Shortly afterwards they sighted a river which they named Rio del Carmelo in honor of the Carmelite priests accompanying the expedition. Then Point Pinos was sighted! Point Pinos, landmark that was seen by Cermenho nearly seven years before and that has guided countless mariners since. It is the point of land that literally pins our history to Monterey. It was here—in this locality—that Vizcaino was desirious of finding a harboring place for the Manilla galleons which he expected would follow in later years. Sending a launch ahead in search of suitable anchorage, he waited in the outer waters. With the return of the launch, its commander said that the land was very favorable and that a quiet bay was easy of access. The next day Vizcaino's ships sailed into these peaceful waters, which they named the Monterey Bay in honor of their viceroy.

Anxious of founding a settlement on Monterey Bay, Vizcaino sent glorifying reports to his king. His letter, sent at a later date (May 23, 1603) from the City of Mexico, read:

"This port (that of Monterey) is sheltered from all winds, while on the immediate shores there are pines, from which masts of any desired size can be obtained, as well as live oaks and white oaks, rosemary, the vine, the rose of Alexandria, a great variety of game, such as rabbits, hare, partridges and other sorts and species found in Spain. This land has a genial climate, its waters are good and it is fertile, judging from the varied and luxuriant growths of trees and plants; and it is thickly settled with people whom I found to be of gentle disposition, peaceable and docile. . . . . Their food consists of seeds which they have in great abundance and variety, and of the flesh of game such as deer, which are larger than cows, and bear, and of cattle and bisons and many other animals."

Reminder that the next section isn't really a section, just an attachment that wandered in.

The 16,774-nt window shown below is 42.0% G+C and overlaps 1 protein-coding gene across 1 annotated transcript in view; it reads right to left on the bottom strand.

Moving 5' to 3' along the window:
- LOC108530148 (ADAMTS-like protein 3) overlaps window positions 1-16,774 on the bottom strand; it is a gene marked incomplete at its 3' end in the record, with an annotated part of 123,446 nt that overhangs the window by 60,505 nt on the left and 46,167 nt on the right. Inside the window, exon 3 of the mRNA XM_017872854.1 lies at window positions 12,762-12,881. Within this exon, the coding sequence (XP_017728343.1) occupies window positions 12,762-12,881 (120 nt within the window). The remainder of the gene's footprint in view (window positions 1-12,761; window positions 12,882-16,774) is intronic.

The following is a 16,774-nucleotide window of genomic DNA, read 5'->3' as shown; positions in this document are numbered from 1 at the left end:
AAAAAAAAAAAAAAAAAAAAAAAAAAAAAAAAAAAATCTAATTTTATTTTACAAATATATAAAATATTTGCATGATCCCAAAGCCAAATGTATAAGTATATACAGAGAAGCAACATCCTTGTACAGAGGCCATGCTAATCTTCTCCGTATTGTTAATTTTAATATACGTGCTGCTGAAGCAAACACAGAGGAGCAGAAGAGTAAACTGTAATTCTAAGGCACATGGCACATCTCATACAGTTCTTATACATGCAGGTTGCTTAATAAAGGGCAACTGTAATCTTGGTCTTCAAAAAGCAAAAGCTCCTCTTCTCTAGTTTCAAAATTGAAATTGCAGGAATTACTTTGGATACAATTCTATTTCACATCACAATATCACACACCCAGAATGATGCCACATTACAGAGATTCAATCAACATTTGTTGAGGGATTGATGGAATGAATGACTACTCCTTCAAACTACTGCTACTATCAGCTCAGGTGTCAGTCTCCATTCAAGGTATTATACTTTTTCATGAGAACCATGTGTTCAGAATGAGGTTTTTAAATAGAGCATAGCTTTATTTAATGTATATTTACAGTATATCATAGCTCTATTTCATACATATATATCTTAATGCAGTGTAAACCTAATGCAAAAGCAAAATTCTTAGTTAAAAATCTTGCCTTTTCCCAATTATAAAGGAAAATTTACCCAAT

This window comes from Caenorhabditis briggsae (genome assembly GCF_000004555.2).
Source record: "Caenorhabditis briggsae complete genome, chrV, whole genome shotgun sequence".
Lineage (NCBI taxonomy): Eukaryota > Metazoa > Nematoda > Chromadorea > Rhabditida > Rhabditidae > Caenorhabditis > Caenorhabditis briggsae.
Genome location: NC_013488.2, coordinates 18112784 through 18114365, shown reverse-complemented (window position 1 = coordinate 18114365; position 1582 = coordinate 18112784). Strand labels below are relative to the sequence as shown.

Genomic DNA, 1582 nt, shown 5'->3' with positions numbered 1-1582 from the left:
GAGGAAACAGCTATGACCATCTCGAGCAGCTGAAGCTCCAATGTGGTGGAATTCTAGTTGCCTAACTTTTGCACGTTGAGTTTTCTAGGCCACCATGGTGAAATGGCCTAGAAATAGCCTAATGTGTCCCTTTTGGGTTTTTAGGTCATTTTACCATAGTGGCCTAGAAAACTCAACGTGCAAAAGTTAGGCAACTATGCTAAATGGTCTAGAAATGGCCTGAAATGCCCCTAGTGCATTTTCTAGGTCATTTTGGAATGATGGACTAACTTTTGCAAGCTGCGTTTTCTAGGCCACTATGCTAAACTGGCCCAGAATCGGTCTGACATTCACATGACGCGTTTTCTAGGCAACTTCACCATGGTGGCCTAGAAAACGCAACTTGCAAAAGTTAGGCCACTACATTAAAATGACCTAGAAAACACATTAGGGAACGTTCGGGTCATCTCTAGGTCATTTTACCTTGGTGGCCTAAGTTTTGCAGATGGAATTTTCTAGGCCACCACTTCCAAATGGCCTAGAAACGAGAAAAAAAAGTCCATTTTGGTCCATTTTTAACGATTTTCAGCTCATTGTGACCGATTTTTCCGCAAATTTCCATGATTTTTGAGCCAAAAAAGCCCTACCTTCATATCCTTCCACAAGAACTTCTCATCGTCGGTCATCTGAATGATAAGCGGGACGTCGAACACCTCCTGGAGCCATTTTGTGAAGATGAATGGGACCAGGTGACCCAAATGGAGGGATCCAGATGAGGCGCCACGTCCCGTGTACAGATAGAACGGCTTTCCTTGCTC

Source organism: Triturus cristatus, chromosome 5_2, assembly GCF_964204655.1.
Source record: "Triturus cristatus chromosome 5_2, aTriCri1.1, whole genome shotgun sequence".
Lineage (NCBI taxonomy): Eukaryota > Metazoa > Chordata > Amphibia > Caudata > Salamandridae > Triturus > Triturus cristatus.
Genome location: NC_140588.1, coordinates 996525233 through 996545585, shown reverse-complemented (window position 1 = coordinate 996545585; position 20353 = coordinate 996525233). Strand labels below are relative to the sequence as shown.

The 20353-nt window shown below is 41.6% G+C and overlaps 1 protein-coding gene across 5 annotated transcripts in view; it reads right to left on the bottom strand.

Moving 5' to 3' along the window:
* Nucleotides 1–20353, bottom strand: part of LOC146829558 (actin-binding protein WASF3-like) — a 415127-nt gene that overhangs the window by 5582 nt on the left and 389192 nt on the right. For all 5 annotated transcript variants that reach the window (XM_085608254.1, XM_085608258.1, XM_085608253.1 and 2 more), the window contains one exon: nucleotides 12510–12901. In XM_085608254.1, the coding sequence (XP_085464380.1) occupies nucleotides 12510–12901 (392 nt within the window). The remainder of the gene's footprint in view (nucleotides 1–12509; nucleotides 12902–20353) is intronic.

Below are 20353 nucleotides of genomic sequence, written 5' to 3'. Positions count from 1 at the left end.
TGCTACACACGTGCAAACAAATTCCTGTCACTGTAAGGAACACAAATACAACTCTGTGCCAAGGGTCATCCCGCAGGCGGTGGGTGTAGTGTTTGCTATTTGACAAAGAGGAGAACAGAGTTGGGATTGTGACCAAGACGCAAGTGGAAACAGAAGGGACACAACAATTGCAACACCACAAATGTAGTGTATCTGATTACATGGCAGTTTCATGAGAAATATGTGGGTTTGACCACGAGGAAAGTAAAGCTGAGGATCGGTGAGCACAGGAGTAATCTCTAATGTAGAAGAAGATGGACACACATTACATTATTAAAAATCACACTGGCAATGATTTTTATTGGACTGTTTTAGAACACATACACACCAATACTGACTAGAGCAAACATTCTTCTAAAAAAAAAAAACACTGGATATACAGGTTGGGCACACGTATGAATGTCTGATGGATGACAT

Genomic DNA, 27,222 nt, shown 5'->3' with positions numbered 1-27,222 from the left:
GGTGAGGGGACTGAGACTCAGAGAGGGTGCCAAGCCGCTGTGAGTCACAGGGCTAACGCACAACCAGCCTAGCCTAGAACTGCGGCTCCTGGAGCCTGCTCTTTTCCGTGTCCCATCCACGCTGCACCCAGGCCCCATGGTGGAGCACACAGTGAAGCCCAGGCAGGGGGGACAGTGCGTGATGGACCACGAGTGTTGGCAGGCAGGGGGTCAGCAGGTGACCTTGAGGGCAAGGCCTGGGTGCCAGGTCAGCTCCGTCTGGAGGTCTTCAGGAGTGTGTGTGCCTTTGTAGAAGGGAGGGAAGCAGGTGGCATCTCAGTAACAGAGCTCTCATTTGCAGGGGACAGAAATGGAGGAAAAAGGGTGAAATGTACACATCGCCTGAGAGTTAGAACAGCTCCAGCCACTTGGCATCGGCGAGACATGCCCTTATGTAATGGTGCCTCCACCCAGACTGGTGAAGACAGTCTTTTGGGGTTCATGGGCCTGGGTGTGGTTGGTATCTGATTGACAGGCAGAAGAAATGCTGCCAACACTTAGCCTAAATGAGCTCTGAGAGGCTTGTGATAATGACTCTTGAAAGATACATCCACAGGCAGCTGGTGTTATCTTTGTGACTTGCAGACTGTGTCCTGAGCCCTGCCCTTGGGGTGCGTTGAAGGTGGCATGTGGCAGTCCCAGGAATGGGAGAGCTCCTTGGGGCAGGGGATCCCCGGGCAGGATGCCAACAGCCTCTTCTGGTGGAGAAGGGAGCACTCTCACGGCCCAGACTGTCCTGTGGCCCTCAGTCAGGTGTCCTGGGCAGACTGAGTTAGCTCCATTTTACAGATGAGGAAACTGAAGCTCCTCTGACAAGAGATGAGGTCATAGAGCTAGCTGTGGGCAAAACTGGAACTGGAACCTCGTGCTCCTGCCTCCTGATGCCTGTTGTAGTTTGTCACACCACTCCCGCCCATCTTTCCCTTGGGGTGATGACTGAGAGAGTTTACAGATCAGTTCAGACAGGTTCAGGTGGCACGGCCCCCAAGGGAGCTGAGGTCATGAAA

On landing at Monterey, leaders and crew held a council to make plans for future activities. Many men were sick with scurvy and severe had died; and in addition their food supply was running low. It was the decree, therefore, that Admiral Gomez in the Santo Tomas should immediately return to Spain, taking the ill mariners and official reports of the expedition with him. His trip proved disasterous in that twenty-five of the thirty-four men he had on board died.

Vizcaino and his accompanying ship left the waters of Monterey, January 3, 1603 (after a stay of eighteen days). He reached Acapulco March 21, 1603. Later he visited the King of Spain in order to obtain his permission and assistance in starting a new colony in Monterey. Finally Phillip III, in 1606, "ordered the viceroy of New Spain to fit out immediately an expedition to be commanded by Vizcaino for the occupation and settlement of the port of Monterey. Before the expedition could be gotten ready Vizcaino died and his colonization scheme with him. Had he lived to carry out his scheme, the settlement of California would have antedated that of Jamestown, Virginia, by one year."

Although the credit for discovering Monterey Bay goes to Roderiguez Cermenho, the renown for being the first white man to set foot upon the soil of Monterey goes unreservedly to Vizcaino.

A hundred and sixty years passed after the death of Vizcaino's colonization plan before the Spanish crown again attempted to make use of its enormous possessions in Alta California.